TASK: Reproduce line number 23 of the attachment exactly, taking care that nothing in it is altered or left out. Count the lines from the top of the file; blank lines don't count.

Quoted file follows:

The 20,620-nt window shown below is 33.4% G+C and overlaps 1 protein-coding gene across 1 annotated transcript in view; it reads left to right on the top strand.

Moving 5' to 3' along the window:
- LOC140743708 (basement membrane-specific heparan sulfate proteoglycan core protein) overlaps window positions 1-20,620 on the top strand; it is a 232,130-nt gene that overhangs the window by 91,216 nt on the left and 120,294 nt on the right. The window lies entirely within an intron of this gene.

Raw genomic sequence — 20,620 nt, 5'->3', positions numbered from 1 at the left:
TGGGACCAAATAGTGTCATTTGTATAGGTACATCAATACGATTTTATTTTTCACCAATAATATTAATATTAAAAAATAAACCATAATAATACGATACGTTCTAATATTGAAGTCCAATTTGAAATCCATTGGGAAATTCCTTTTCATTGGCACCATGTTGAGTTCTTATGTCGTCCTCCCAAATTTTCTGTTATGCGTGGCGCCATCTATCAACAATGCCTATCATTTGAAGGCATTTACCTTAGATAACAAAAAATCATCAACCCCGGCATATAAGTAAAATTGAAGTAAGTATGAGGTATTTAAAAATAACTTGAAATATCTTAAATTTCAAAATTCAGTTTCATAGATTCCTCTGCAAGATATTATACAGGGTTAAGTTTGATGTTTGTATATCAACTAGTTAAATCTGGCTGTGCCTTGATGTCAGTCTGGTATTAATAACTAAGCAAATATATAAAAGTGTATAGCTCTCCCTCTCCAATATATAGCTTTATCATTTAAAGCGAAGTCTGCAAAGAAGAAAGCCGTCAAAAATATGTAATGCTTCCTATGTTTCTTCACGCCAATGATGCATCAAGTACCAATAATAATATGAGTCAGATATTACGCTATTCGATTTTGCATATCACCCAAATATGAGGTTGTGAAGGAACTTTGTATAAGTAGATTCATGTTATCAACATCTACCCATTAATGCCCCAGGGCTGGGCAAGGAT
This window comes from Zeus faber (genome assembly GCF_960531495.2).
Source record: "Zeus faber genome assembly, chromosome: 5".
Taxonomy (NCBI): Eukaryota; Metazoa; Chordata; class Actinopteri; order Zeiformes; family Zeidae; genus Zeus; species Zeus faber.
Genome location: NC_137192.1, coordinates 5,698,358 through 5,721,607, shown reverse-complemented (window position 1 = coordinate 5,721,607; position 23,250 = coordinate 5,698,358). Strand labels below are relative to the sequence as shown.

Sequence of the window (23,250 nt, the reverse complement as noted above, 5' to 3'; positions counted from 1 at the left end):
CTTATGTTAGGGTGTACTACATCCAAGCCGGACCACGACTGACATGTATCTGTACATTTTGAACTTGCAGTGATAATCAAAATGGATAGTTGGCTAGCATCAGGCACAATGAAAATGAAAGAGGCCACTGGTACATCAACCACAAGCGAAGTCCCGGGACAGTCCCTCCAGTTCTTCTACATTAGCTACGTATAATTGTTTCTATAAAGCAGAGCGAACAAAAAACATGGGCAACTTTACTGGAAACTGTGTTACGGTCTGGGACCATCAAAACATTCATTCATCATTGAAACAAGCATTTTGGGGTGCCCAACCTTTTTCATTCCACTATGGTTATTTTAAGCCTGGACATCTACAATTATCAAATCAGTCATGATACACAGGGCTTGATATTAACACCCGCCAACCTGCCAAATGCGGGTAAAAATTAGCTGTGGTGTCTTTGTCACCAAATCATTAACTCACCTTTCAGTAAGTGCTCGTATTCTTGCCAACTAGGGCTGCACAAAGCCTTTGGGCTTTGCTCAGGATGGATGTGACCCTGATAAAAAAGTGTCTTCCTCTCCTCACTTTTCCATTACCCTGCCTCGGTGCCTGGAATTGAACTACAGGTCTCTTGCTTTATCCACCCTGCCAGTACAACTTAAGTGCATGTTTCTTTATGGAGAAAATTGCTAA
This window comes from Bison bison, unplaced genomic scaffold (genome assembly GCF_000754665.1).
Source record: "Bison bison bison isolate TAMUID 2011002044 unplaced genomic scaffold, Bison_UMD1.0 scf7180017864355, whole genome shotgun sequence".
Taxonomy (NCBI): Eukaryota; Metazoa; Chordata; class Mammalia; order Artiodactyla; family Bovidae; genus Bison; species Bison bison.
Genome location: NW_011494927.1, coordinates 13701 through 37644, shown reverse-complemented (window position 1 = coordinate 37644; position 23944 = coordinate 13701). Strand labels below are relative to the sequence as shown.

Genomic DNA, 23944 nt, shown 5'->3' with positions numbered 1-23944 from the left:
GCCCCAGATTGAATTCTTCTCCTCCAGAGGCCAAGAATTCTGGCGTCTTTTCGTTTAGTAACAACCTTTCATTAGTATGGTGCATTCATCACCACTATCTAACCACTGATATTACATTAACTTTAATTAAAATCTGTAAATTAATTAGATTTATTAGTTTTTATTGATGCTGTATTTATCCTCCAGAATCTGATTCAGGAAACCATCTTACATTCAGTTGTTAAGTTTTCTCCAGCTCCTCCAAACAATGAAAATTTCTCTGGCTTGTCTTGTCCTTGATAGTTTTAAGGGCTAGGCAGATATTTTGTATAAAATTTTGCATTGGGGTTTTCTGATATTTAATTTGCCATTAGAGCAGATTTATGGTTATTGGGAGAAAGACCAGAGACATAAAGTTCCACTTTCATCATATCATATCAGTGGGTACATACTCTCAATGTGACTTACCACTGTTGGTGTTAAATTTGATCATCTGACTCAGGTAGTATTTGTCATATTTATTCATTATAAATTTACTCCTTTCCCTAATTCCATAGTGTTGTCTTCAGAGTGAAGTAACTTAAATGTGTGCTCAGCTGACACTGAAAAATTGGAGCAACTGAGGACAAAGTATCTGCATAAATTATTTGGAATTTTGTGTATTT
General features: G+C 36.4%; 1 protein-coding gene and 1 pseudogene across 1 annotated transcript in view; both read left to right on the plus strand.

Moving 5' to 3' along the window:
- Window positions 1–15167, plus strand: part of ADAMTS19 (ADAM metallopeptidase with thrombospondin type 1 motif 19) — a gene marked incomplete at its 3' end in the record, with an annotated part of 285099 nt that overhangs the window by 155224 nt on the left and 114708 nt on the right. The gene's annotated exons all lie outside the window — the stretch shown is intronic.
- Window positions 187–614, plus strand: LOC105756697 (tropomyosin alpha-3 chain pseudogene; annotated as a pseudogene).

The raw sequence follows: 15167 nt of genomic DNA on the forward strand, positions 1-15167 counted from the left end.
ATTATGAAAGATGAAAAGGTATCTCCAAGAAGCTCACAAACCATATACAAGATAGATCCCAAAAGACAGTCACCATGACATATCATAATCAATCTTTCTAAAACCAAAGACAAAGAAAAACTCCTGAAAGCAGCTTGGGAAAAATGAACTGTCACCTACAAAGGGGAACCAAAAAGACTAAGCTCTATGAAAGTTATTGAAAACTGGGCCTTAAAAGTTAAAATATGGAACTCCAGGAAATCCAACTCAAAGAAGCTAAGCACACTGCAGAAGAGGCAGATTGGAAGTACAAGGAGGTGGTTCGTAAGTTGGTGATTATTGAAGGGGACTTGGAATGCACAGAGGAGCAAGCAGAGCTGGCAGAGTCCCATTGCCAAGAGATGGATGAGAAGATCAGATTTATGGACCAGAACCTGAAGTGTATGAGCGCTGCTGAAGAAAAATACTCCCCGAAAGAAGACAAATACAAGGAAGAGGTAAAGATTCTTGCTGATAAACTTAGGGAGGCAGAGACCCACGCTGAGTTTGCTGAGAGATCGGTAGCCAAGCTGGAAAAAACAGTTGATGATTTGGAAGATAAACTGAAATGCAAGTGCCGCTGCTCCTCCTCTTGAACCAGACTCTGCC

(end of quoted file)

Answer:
ATTATGAAAGATGAAAAGGTATCTCCAAGAAGCTCACAAACCATATACAAGATAGATCCCAAAAGACAGTCACCATGACATATCATAATCAATCTTTCTAAAACCAAAGACAAAGAAAAACTCCTGAAAGCAGCTTGGGAAAAATGAACTGTCACCTACAAAGGGGAACCAAAAAGACTAAGCTCTATGAAAGTTATTGAAAACTGGGCCTTAAAAGTTAAAATATGGAACTCCAGGAAATCCAACTCAAAGAAGCTAAGCACACTGCAGAAGAGGCAGATTGGAAGTACAAGGAGGTGGTTCGTAAGTTGGTGATTATTGAAGGGGACTTGGAATGCACAGAGGAGCAAGCAGAGCTGGCAGAGTCCCATTGCCAAGAGATGGATGAGAAGATCAGATTTATGGACCAGAACCTGAAGTGTATGAGCGCTGCTGAAGAAAAATACTCCCCGAAAGAAGACAAATACAAGGAAGAGGTAAAGATTCTTGCTGATAAACTTAGGGAGGCAGAGACCCACGCTGAGTTTGCTGAGAGATCGGTAGCCAAGCTGGAAAAAACAGTTGATGATTTGGAAGATAAACTGAAATGCAAGTGCCGCTGCTCCTCCTCTTGAACCAGACTCTGCC